Here is what happens in the dream: Because I know a little Arabic, I somehow find myself a translator for the invaders, even as some of my Chicago buddies are in the alleys plotting against my employers. And each night when I walk home along my beloved Dearborn Street under the rusty elevated tracks and past the White Hen grocery store, I wonder what the guys poring over maps in their armored vehicles plan to accomplish against a few million South Siders fighting in their own alleys. That’s usually when I wake up.Glanz finds the Iraqi's cause hopeless because they don't know Chicago and can't hope to defeat the Iraqi occupier.
I was working in the Green Zone during at the time and emailed Glanz telling him he had it all wrong, and coming from Chicago he should know.
Geez Glanz...I'm from Chicago and in Baghdad now like you. These guys are thugs. Just like the thugs we have back in Chicago except stronger. Sadr is in Iran too, he's hardly sticking around. He's letting Maliki weed out an "army" he can't control himself. Just like a cynical Chicago mob boss might too. There are some brave Iraqi's over here. They deserve our help. How about giving them some credit!Glanz responded,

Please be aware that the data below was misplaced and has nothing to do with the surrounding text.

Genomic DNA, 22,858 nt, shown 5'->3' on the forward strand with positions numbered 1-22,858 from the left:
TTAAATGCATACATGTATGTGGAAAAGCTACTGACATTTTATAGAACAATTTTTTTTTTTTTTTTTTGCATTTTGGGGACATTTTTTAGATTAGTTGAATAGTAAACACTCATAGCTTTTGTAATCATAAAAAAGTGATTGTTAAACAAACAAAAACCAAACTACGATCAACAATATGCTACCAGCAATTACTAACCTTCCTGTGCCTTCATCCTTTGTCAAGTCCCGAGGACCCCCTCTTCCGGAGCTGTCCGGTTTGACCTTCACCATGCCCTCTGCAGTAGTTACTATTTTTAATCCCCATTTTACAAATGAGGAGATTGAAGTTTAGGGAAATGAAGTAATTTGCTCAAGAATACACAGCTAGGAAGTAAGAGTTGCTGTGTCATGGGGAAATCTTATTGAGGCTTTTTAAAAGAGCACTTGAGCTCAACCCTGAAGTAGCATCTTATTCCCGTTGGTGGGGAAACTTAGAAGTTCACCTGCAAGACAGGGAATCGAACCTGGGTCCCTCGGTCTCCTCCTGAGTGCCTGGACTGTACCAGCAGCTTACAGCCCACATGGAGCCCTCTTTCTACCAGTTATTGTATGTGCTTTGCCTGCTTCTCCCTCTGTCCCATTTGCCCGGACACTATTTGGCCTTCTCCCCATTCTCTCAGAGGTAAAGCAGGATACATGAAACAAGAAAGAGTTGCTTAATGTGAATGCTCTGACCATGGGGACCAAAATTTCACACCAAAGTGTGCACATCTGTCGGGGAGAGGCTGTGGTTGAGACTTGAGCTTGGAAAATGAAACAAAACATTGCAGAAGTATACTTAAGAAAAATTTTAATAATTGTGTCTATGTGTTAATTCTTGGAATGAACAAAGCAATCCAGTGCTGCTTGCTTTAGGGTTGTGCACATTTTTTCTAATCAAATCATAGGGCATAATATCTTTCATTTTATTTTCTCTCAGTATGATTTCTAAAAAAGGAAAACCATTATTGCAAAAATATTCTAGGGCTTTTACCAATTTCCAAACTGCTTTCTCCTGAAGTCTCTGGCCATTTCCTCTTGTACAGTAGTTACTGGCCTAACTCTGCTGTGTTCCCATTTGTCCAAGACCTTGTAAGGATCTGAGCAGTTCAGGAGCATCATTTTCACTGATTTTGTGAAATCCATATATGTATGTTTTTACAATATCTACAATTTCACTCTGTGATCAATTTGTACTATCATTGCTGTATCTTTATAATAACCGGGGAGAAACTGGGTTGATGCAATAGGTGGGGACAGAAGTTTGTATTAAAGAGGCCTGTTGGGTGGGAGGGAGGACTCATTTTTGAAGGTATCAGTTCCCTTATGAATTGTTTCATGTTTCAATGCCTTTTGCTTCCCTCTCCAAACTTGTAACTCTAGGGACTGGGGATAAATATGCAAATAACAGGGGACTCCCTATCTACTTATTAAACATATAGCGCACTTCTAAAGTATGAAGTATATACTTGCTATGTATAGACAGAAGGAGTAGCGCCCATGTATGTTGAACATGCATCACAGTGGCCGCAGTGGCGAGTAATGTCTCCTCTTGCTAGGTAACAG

Sadr as a mob boss is an interesting thought -- but a lot of what you're saying doesn't have much to do with my job as a reporter. And you're making some sweeping statements without reading all the things I've written about Iraqis in four years. A common mistake readers make is to read two or three pieces by a writer and then make wide judgments about what that writer is about. I've written, what, hundreds of pieces on Iraq?I admit I haven't read the whole Glanz corpus, but I think he got Basra and now it looks Sadr City wrong. We're not invading Sadr City or Basra. We're helping Maliki establish security and rule-of-law. A good many Chicagoans would appreciate the same security and rule-of-law at home too.